23 days, more than 3 of that in our rental Nissan Versa.
Dozens, possibly hundreds, of counties passed through.
The trip of a lifetime.
I’m not sure how many of you would consider all that time in a car to be the trip of a lifetime, but it sure was to us. When we started planning it we weren’t sure it was going to happen because of military and financial constraints. I remember saying to Greg, “If we don’t go, this will be the disappointment of a lifetime.” But every door was opened for us, thank you God, and instead of it being the disappointment of a lifetime, it was the Trip of a Lifetime.
In writing about Alabama, Mississippi, Texas, Colorado, Oklahoma, and this week, Ohio, Pennsylvania, and Washington, D.C., I have been able to replay our experiences a second time. That’s one of the great things about writing, by the way. The second life the writer inevitably experiences through her writing.
On this trip I have seen a couple extraordinary things, like the surrealistic beauty of the Rocky Mountains and the herds of elk grazing 12,000 feet above sea level. Mostly I’ve seen very Americana things, oftentimes feeling pulled into a pre-modern culture of open space, grazing buffalo, untouched highway space with no billboards, a lack of technology all the way to the gas pumps where you pumped then paid. Quite the throwback. Many times I commented on being in a completely different world than what we know. Out in Itasca, Texas, the small town of just more than 1,600 people, it was difficult to envision places like New York City, L.A. or Boston. It really drove home the point that we all live in a different America. But what a beautiful America it is. From our car windows, anyway.
What made it the Trip of a Lifetime was not necessarily all of the things we saw. A lot of people don’t get to go on a trip like this, but a lot of people do. What made this the Trip of a Lifetime was the time Greg and I got to spend together.
For the next however many years Greg and I are together – which is to say that anything can happen, especially since I am married to a soldier – we can look back and talk about our experiences, a 3-week span when we invested in our marriage and deepened our shared history. We have talked and laughed together for hours upon hours, been silent as we took in the beauty of the Rockies or just wanted some quiet time, and sang at the very top of our lungs with the windows down. We’ve stayed up way past our bedtimes because like a 4-year-old at Christmas, we thought that if we never went to sleep the next day might not come. The child at Christmas rushes to sleep so Santa can come. The youthful hearts on this road trip just never wanted it to end.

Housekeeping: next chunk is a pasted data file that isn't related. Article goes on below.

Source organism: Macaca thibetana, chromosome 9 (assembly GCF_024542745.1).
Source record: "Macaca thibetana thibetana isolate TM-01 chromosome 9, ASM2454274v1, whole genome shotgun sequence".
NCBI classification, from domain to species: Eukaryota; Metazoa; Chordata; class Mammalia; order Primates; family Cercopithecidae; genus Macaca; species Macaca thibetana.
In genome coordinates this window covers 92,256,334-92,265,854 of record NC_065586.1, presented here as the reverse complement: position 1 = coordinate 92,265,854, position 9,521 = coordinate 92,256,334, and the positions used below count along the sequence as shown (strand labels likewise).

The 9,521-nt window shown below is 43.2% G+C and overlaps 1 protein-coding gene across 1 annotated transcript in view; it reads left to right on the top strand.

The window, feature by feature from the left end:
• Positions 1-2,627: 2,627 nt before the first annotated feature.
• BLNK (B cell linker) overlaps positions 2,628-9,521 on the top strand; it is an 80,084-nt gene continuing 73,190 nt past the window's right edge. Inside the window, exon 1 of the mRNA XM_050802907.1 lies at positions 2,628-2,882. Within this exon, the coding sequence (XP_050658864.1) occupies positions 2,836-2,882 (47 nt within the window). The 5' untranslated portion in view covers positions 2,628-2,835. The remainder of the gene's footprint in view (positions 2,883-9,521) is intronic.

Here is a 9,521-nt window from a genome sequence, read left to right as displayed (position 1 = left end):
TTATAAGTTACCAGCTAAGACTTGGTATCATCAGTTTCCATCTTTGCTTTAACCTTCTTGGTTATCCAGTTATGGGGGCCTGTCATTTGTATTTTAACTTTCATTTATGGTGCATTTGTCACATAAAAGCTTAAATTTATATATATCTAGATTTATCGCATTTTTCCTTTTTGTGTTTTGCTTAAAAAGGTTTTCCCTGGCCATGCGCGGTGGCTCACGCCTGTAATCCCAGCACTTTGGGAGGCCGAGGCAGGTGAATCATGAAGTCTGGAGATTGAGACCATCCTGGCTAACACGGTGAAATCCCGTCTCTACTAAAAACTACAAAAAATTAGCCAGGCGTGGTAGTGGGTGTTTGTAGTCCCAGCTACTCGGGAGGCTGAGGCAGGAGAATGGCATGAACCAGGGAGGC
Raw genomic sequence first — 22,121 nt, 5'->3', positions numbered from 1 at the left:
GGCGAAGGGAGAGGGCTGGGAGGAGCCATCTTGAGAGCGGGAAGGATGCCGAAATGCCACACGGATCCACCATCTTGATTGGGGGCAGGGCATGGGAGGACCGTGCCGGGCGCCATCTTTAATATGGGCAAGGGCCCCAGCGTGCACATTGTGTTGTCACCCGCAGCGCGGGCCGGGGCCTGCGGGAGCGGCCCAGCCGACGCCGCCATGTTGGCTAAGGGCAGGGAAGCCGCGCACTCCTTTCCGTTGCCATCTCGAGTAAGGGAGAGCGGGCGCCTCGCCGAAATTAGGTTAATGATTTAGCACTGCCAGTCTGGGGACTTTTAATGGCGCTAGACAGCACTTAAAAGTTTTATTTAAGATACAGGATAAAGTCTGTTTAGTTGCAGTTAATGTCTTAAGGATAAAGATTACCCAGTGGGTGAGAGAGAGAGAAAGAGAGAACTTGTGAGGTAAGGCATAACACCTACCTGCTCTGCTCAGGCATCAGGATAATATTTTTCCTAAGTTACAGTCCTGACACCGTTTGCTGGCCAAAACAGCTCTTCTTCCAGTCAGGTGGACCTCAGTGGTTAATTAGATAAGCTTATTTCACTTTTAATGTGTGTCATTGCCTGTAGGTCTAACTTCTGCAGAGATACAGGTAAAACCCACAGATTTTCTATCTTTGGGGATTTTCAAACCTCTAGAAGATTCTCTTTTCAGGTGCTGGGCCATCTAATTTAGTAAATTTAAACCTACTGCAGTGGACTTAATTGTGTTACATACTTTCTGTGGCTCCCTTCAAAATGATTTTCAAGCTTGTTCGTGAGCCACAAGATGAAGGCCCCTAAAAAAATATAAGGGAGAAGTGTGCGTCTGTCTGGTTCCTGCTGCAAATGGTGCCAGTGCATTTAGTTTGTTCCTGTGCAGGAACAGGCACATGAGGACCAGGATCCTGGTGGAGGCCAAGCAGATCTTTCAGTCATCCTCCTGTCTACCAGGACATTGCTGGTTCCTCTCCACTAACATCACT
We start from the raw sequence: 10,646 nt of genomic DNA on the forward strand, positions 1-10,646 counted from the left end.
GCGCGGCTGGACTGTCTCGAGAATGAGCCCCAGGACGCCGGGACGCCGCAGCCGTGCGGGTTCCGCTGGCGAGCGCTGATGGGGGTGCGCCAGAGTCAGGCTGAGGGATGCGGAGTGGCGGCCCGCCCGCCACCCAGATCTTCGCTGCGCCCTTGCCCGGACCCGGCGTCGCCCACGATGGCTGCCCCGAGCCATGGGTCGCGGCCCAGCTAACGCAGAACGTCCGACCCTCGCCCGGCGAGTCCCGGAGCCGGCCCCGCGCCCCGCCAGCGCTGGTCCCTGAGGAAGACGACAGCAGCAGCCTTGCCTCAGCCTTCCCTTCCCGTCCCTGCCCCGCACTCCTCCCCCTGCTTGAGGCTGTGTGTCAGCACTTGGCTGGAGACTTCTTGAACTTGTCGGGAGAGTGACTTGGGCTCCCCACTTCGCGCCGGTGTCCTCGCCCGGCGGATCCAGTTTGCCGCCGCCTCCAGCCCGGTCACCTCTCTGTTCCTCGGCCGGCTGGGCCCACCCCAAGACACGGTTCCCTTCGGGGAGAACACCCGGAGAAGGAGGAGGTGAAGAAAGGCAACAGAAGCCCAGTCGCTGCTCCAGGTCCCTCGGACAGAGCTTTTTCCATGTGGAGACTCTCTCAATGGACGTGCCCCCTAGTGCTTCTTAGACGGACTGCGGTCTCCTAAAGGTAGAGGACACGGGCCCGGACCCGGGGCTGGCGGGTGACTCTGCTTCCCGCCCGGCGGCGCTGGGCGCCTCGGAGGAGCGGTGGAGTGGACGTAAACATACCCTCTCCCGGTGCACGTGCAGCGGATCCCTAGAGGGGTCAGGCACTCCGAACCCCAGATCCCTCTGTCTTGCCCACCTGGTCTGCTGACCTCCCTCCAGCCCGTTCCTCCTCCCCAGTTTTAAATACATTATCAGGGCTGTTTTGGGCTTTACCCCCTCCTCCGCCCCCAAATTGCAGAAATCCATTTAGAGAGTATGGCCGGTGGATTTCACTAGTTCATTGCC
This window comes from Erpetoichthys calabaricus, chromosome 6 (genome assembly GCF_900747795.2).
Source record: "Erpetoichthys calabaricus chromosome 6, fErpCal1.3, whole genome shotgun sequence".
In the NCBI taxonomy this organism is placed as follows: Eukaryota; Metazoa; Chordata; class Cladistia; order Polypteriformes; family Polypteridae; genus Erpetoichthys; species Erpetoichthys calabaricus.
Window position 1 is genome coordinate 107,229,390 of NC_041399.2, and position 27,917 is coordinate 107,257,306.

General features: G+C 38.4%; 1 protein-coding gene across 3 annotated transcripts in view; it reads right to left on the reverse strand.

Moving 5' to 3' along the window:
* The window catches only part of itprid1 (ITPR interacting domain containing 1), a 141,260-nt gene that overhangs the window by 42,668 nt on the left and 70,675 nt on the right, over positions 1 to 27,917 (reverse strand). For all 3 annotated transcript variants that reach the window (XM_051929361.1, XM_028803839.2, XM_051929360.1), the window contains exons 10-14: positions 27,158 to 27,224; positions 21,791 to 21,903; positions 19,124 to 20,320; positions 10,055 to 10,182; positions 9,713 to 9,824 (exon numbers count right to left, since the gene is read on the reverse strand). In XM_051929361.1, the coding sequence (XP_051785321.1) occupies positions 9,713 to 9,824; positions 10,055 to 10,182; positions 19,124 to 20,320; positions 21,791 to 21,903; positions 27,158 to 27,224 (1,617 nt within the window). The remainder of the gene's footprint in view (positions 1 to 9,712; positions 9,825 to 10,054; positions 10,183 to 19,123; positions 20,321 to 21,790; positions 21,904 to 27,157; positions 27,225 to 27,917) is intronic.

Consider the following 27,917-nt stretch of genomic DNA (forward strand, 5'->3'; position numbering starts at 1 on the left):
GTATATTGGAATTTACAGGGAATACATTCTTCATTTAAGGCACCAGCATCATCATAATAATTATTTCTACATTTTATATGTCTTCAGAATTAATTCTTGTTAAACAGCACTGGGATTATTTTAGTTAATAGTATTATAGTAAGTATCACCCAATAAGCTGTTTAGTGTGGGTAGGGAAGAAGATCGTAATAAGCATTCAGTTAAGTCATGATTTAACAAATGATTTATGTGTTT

My hope is that we will be old and uber wrinkly, sitting on rocking chairs on our front porch, and we’ll talk about the amazing BBQ we had in Mississippi, the three-second rule we instituted that was an attempt at limiting the silly-stupid things that tumbled out of our mouths, or the Orange Peanut video, or the miles and miles and miles (and miles) of nothing through northern Oklahoma, Kansas, and Eastern Colorado. We’ll talk about the tear-inducing argument over just $1 and how we’re so glad we’ve never had another disagreement at that level of petty. (Yeah, right).
We were pretty disconnected from our friends and family for the first two weeks as we seriously limited our iPhone usage. My dad asked me before we started out if I was going to be checking in every once in a while. I honestly said, “Nope. But you can check Facebook to make sure we’re still alive.” I wanted nothing but uninterrupted time hanging out with my best friend. And that’s what I got. And I got the deep sense that it was our last chance to do this. Kids will come eventually, and that’s a great thing, but as I understand it the dynamic will be quite different with an infant/baby/toddler. 😉
Basically, I can’t put into words how lucky I feel to have just had the three weeks I’ve had. I honestly feel as though it was hand-delivered from Heaven. It’s been the best summer. Ever.
This is a super sappy post and I know that, and I prefer it to not be that way, but when you feel this mushy-gushy on this inside you kind of want to share it. To let your far-away loved ones know you’re doing well. To share what you’re up to. To let blog friends into your world. To give heartbroken friends something to look forward to.
May you love and hug your best friend extra tight today, and find a special way to let him/her know the love inside your heart that flows freely in his/her direction.